being constrained by the subnet boundary concerns of the host
   servers.

2.3.  Span of Virtual Networks

   Another use case is cross pod expansion.  A pod typically consists of
   one or more racks of servers with its associated network and storage
   connectivity.  Tenants may start off on a pod and, due to expansion,
   require servers/VMs on other pods, especially the case when tenants
   on the other pods are not fully utilizing all their resources.  This
   use case requires that virtual networks span multiple pods in order
   to provide connectivity to all of the tenant's servers/VMs.

2.4.  Inadequate Forwarding Table Sizes in Switches

   Today's virtualized environments place additional demands on the
   forwarding tables of switches.  Instead of just one link-layer
   address per server, the switching infrastructure has to learn
   addresses of the individual VMs (which could range in the 100s per
   server).  This is a requirement since traffic from/to the VMs to the
   rest of the physical network will traverse the physical network
   infrastructure.  This places a much larger demand on the switches'
   forwarding table capacity compared to non-virtualized environments,
   causing more traffic to be flooded or dropped when the addresses in
   use exceeds the forwarding table capacity.

2.5.  Decoupling Logical and Physical Configuration

   Data center operators must be able to achieve high utilization of
   server and network capacity.  For efficient and flexible allocation,
   operators should be able to spread a virtual network instance across
   servers in any rack in the data center.  It should also be possible
   to migrate compute workloads to any server anywhere in the network
   while retaining the workload's addresses.  This can be achieved today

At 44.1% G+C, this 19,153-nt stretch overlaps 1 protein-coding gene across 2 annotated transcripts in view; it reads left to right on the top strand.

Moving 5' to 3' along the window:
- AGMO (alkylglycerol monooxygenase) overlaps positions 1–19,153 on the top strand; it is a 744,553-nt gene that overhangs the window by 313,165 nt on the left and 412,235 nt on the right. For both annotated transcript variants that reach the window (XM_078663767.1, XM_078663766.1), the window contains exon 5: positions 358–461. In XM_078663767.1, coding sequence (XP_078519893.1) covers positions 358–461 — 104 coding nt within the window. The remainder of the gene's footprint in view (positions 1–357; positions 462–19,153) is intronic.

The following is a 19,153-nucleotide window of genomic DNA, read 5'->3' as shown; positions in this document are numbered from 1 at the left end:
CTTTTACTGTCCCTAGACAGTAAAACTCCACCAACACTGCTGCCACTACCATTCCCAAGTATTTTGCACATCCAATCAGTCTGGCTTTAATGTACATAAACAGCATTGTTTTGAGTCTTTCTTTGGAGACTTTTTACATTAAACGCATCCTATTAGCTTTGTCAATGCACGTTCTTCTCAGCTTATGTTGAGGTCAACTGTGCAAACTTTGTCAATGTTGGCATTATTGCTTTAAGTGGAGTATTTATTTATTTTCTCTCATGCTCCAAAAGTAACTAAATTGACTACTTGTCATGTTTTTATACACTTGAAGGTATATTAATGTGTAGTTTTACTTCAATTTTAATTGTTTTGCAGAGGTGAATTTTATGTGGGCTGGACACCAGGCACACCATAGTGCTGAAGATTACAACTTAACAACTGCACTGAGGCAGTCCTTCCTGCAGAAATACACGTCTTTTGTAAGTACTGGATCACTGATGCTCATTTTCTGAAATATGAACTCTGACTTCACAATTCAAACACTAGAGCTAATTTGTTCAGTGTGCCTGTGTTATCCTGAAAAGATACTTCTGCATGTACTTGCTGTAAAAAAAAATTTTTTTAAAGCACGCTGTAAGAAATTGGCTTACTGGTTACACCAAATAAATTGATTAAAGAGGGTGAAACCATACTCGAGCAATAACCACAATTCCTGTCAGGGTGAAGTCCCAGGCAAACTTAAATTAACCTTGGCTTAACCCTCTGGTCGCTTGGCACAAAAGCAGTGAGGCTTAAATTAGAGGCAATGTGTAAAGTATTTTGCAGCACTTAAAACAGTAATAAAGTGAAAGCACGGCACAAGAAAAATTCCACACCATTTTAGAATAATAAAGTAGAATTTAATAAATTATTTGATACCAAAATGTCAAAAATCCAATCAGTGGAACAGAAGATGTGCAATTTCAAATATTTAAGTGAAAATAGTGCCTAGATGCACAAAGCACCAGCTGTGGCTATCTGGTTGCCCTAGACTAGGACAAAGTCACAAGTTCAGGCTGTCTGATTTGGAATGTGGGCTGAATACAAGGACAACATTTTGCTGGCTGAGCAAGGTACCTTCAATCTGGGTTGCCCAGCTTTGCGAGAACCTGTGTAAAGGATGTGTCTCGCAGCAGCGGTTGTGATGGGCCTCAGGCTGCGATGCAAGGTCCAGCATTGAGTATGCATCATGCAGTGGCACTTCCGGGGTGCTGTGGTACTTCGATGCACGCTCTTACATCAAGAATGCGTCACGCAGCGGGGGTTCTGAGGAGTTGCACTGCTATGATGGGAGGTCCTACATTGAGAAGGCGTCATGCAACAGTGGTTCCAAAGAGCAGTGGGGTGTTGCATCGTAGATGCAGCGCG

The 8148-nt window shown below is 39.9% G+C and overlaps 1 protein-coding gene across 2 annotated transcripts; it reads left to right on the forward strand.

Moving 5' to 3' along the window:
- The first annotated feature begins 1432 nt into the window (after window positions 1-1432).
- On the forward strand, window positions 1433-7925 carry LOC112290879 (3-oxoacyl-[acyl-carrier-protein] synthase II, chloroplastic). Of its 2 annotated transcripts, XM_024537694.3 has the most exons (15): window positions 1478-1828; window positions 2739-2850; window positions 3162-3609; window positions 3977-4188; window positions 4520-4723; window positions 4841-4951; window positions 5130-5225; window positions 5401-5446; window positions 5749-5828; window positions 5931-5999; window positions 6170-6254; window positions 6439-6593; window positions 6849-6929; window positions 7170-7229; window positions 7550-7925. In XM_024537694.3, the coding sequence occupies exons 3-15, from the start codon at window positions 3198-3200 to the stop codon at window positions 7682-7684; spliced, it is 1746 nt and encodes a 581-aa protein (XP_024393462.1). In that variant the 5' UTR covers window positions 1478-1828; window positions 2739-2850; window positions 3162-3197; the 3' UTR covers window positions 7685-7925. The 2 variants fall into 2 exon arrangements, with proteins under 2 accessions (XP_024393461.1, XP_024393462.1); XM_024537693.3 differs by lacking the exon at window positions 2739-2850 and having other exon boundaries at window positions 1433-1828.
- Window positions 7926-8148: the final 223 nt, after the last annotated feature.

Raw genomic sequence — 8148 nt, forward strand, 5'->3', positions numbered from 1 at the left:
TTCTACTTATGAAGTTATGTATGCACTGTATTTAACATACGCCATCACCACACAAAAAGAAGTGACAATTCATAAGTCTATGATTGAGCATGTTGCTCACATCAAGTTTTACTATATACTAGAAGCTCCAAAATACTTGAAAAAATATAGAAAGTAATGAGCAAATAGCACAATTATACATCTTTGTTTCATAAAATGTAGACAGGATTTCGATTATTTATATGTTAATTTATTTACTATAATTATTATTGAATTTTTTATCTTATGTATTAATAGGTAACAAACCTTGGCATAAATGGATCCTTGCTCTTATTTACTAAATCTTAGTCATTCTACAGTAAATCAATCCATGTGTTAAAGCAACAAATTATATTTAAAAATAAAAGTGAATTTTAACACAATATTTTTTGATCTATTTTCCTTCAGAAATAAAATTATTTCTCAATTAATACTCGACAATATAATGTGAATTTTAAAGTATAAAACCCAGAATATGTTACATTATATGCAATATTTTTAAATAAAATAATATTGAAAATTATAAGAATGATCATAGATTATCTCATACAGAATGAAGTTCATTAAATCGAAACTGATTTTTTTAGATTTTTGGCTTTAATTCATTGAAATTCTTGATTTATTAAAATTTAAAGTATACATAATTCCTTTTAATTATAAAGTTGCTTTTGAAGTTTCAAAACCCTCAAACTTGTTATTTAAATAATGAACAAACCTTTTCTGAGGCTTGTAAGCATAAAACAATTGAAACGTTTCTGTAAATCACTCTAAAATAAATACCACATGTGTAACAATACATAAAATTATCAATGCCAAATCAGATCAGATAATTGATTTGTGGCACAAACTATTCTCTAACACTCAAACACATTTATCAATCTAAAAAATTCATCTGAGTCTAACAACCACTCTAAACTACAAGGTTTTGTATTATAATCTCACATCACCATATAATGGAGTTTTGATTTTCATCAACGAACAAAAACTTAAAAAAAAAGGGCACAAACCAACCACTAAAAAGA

by stretching VLANs (e.g., by using TRILL or SPB).

   However, in order to limit the broadcast domain of each VLAN, multi-
   destination frames within a VLAN should optimally flow only to those
   devices that have that VLAN configured.  When workloads migrate, the
   physical network (e.g., access lists) may need to be reconfigured
   which is typically time consuming and error prone.







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2.6.  Support Communication Between VMs and Non-virtualized Devices

   Within data centers, not all communication will be between VMs.
   Network operators will continue to use non-virtualized servers for
   various reasons, traditional routers to provide L2VPN and L3VPN
   services, traditional load balancers, firewalls, intrusion detection
   engines and so on.  Any virtual network solution should be capable of
   working with these existing systems.

2.7.  Overlay Design Characteristics

   There are existing layer 2 overlay protocols in existence, but they
   were not necessarily designed to solve the problem in the environment
   of a highly virtualized data center.  Below are some of the
   characteristics of environments that must be taken into account by
   the overlay technology:

   1.  Highly distributed systems.  The overlay should work in an
       environment where there could be many thousands of access
       switches (e.g. residing within the hypervisors) and many more end
       systems (e.g.  VMs) connected to them.  This leads to a
       distributed mapping system that puts a low overhead on the
       overlay tunnel endpoints.

   2.  Many highly distributed virtual networks with sparse membership.
       Each virtual network could be highly dispersed inside the data
       center.  Also, along with expectation of many virtual networks,
       the number of end systems connected to any one virtual network is
       expected to be relatively low; Therefore, the percentage of